Confronted with several acres of covered space, Aston Martin decided to do the decent thing: delay the redevelopment people getting in for a few days and bring along a bit of their back catalogue to make a flm – 28 cars, to be precise, with a combined value of £65 million. Oof. Throw in a few racing drivers, a couple of cameos from Welsh rugby players, some noise, smoke, drama and a decent storyline that involves a cheeky bit of illicit after hours “borrowing”, and you have a cool viral flm.
TopGear was instrumental in this happening. Charlie Turner and I were chatting with Aston Martin last year when the conversation swung to the deal they had struck with the MoD over the hangars at St Athan airfeld. TopGear creativity swung into action, and I think the next words uttered were “skidding about, indoors, in Astons”. Our contribution ended there.
Until today, where I fnd myself doing precisely that. Our breadth of imagination clearly has few limits. I’m in hangar three. The main shoot for the flm doesn’t start until tomorrow, but all the cars are arriving of the backs of trucks and trailers in hangar two right now. I’d love to tell you that I have carte blanche to go and grab keys and razz stuf around, but, well, £65 million.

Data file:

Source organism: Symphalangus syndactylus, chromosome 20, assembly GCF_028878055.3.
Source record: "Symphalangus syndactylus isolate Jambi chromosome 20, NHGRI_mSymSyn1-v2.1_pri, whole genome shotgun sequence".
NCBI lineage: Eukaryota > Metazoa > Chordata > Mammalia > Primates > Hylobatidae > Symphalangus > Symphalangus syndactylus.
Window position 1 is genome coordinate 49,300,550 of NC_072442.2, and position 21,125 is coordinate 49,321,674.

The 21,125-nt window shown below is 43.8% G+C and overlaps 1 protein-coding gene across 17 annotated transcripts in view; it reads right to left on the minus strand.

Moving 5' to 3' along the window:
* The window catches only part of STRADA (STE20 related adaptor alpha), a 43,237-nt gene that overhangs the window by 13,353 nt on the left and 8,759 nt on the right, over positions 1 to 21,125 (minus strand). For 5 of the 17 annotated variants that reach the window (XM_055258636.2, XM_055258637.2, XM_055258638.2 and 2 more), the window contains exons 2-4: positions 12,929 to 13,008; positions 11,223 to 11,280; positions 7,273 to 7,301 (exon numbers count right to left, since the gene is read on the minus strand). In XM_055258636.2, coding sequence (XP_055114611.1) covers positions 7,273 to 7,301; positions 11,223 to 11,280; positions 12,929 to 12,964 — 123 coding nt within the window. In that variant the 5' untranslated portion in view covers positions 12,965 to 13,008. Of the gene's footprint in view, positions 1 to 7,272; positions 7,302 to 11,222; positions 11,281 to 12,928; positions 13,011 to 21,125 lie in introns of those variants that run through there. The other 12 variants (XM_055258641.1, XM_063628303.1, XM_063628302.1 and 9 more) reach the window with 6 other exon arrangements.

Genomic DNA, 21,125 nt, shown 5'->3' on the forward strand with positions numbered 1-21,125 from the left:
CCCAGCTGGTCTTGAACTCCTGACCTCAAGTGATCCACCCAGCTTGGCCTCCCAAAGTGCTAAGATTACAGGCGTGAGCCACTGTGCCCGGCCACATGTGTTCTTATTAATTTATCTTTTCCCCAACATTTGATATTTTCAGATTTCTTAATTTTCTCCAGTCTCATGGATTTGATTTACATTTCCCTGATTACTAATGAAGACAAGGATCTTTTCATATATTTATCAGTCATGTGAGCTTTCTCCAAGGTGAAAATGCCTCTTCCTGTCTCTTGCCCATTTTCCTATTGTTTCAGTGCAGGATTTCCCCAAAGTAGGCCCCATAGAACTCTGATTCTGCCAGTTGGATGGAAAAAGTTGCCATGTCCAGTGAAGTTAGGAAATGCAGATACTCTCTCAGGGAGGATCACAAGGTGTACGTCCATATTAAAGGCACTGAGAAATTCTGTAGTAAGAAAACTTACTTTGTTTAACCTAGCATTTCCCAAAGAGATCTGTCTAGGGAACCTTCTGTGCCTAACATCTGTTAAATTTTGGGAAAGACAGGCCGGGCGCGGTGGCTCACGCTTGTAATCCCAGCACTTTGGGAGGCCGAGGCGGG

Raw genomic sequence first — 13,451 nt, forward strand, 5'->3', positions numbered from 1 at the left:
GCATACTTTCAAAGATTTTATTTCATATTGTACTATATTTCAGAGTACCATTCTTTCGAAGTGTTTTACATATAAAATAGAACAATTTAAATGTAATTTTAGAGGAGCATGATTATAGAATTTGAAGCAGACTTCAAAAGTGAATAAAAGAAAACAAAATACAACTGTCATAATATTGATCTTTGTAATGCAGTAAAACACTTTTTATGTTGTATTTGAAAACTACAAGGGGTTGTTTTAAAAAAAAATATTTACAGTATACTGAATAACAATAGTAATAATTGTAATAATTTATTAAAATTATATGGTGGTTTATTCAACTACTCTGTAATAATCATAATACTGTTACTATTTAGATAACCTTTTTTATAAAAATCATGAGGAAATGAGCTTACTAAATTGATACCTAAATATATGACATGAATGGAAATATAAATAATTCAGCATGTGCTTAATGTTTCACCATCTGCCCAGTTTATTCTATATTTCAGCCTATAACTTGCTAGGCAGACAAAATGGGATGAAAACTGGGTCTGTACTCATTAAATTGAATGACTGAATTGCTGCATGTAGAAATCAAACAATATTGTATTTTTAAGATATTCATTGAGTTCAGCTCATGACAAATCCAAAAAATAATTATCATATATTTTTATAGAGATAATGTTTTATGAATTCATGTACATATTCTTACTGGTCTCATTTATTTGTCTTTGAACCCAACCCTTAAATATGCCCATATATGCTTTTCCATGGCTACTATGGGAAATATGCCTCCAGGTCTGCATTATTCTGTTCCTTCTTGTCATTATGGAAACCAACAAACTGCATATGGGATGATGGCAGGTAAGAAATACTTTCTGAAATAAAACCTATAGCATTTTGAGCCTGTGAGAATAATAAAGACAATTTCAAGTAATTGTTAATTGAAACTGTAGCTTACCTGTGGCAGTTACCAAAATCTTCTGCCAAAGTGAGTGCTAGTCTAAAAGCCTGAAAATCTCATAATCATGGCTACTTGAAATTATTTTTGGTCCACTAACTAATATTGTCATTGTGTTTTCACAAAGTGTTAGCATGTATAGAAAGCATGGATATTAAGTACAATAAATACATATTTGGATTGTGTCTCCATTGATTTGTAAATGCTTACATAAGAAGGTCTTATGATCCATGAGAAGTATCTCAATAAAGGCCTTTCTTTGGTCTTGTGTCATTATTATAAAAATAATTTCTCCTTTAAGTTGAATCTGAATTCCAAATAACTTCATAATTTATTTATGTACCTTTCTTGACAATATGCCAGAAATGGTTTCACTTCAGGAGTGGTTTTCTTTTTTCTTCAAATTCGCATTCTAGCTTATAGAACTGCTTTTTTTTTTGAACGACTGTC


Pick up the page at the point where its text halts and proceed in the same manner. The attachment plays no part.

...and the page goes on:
Just two cars, the DBR1 and DB4 GT Zagato, account for more than half that, but that still leaves £30-odd million-worth of metal and cars dating back to 1921 – the A3 is the oldest Aston Martin in existence. There are concept cars, stunt cars, racing